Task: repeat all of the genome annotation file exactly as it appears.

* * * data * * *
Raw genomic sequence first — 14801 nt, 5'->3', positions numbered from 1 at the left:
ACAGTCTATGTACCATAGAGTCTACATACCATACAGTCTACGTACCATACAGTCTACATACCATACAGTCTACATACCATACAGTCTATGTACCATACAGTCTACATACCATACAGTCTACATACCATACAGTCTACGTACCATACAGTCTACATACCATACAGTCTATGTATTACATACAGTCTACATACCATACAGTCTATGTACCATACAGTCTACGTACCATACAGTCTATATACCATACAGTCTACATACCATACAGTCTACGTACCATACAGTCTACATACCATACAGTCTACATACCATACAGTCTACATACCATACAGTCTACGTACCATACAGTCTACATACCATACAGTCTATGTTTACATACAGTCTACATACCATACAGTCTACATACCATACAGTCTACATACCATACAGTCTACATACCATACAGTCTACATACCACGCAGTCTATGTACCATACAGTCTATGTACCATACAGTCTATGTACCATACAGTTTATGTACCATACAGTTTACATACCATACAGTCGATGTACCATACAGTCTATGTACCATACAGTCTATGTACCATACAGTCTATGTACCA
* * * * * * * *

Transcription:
Raw genomic sequence first — 14801 nt, 5'->3', positions numbered from 1 at the left:
ACAGTCTATGTACCATAGAGTCTACATACCATACAGTCTACGTACCATACAGTCTACATACCATACAGTCTACATACCATACAGTCTATGTACCATACAGTCTACATACCATACAGTCTACATACCATACAGTCTACGTACCATACAGTCTACATACCATACAGTCTATGTATTACATACAGTCTACATACCATACAGTCTATGTACCATACAGTCTACGTACCATACAGTCTATATACCATACAGTCTACATACCATACAGTCTACGTACCATACAGTCTACATACCATACAGTCTACATACCATACAGTCTACATACCATACAGTCTACGTACCATACAGTCTACATACCATACAGTCTATGTTTACATACAGTCTACATACCATACAGTCTACATACCATACAGTCTACATACCATACAGTCTACATACCATACAGTCTACATACCACGCAGTCTATGTACCATACAGTCTATGTACCATACAGTCTATGTACCATACAGTTTATGTACCATACAGTTTACATACCATACAGTCGATGTACCATACAGTCTATGTACCATACAGTCTATGTACCATACAGTCTATGTACCA